The State Election Commission said Thursday that 95 percent of the 207 allegedly dead people who voted in the 2010 general election either were alive and cast ballots legally or did not vote.
But, citing limited manpower and money, the commission said its review of zombie voters did not include 696 other allegedly dead voters whom some state officials say cast ballots in elections before 2010.
However, Attorney General Alan Wilson Thursday said his office still is investigating the allegations along with SLED.
“Everything we do in prosecution and law enforcement is expensive. No question. As a prosecutorial agency, however, we can’t pass the buck on a case because it is expensive,” said Mark Plowden, a spokesman for the Attorney General’s Office. “We don’t believe you can perform 20 percent of an investigation on potential criminal activity and throw in the towel and call it a day.”
The results are important in South Carolina’s ongoing battle to enforce its controversial new voter ID law. That law requires voters to show a valid picture ID before casting a ballot.
Republicans say the law is needed to protect against voter fraud. Democrats say the law discriminates against poor voters and African-American voters. Some, Democrats say, were born in the segregated South and do not have birth certificates required to get a driver’s license in South Carolina.
The U.S. Justice Department has objected to South Carolina’s voter ID law, delaying its enactment. Wilson has asked a judge in Washington, D.C., to overturn that objection.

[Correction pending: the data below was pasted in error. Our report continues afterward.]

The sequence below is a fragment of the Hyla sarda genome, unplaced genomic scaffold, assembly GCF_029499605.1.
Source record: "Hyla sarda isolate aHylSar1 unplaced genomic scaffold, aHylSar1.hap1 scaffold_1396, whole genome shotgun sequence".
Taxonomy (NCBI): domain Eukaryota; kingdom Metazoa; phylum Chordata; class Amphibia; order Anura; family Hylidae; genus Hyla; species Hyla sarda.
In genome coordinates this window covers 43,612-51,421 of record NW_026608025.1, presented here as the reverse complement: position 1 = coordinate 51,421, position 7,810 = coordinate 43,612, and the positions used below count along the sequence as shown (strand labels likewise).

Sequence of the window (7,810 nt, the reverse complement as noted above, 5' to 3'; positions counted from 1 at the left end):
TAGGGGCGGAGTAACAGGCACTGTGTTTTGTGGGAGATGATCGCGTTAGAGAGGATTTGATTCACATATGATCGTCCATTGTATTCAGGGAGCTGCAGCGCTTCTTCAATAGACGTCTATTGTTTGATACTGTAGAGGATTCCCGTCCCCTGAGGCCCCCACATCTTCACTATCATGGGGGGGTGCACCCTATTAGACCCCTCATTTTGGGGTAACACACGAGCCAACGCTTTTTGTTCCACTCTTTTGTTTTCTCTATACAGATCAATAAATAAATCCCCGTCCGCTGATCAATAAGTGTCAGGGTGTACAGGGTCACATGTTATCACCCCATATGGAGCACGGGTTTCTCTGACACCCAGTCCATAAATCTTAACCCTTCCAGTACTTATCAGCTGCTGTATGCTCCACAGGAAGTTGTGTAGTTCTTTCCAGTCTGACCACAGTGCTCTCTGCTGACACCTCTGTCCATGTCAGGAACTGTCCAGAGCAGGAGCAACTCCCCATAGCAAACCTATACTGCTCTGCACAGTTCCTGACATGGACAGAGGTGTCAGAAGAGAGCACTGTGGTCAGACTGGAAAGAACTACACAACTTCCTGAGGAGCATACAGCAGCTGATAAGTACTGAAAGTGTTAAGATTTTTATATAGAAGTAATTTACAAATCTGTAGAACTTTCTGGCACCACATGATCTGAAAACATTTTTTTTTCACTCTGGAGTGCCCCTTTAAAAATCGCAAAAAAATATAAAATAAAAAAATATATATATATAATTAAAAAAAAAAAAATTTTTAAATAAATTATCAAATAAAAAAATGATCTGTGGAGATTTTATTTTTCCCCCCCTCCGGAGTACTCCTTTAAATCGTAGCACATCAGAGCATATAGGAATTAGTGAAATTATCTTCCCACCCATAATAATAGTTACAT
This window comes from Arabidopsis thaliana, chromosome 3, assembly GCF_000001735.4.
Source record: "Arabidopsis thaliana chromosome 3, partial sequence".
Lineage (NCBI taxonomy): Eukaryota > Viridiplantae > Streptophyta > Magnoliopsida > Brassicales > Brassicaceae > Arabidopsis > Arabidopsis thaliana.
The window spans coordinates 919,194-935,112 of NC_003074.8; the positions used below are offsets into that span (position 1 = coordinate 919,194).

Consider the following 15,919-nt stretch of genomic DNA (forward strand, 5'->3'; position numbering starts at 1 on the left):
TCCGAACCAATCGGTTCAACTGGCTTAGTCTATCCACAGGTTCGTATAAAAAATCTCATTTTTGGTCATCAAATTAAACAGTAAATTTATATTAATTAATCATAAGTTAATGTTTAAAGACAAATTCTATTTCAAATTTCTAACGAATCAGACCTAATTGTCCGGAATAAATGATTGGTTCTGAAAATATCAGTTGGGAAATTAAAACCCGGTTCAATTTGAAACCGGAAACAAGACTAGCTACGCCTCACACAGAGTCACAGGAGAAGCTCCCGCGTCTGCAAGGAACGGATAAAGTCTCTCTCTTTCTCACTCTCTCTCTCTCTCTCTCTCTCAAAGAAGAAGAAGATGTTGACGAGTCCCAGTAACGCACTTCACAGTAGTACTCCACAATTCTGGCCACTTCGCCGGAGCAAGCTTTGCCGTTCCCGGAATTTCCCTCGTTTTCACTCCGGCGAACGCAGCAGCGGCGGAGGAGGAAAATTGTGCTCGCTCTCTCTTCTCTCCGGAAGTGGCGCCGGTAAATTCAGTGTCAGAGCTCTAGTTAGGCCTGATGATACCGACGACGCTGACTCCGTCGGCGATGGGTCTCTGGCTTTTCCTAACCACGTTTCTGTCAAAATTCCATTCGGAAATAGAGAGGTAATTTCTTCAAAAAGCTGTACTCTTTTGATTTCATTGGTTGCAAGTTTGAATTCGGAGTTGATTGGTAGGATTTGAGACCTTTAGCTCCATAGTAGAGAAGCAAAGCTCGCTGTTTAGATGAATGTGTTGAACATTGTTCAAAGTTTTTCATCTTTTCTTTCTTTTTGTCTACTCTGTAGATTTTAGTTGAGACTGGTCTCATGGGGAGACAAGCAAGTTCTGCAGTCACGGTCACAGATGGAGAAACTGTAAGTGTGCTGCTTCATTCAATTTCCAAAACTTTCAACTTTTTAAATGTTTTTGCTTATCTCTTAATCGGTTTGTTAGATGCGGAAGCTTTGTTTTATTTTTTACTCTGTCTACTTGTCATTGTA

Thursday, Wilson’s office called the release of the commission’s report “premature.”
In an appearance on Fox News in January to discuss the voter ID law, Wilson said: “We know for a fact that there are deceased people whose identities are being used in elections in South Carolina,” according to a clip of the appearance on YouTube.
Plowden said Thursday that all Wilson was saying was “we need to find out what the facts are.”
Democrats pounced on the commission’s review as proof the voter ID law is unneeded.
“There is no evidence of voter fraud in South Carolina,” said state Sen. Gerald Malloy, D-Darlington. “We cannot stick our heads in the sand and give a reason as to why it’s needed and then try to justify the reason after the fact.”
In a letter to Wilson, the Election Commission acknowledged the investigation is not over. But the commission said its part in the inquiry is finished, and that is why it chose to release its findings.
“I get calls here on an almost daily basis from voters who have it as an established fact in their mind that people are casting votes for deceased voters,” said Chris Whitmire, a spokesman for the Election Commission. “We recognize the desire and the need of the public to know about what we found.”
Of its review of the 207 contested votes cast in 2010, the commission found:• 106 votes were clerical errors by poll workers – mistakes like marking John Doe Sr. instead of John Doe Jr.
• 56 votes were “bad data matching” – meaning the state Department of Motor Vehicles, which raised concerns about zombie voters, was wrong in assuming the voters were dead.
• 32 votes were “voter participation errors,” meaning someone was credited as voting in an election when they did not, most likely because of a stray mark on the voter rolls that was electronically scanned to record a voter’s participation.
• Three ballots were cast absentee by voters who died before Election Day.
The Election Commission said it had “insufficient information” to explain the 10 contested votes because:• In seven cases, the voters’ signatures on poll records could not be matched to “another voter.”
• In two cases, the poll list is missing “making it impossible to match the signature with another person.”
• In one case, the voter’s signature appeared to match a voter in another precinct “but could not be verified.”
Representatives from the Attorney General’s Office are meeting with SLED officials today at 9 a.m. to discuss the case. A SLED spokeswoman declined to comment, saying only the investigation is continuing.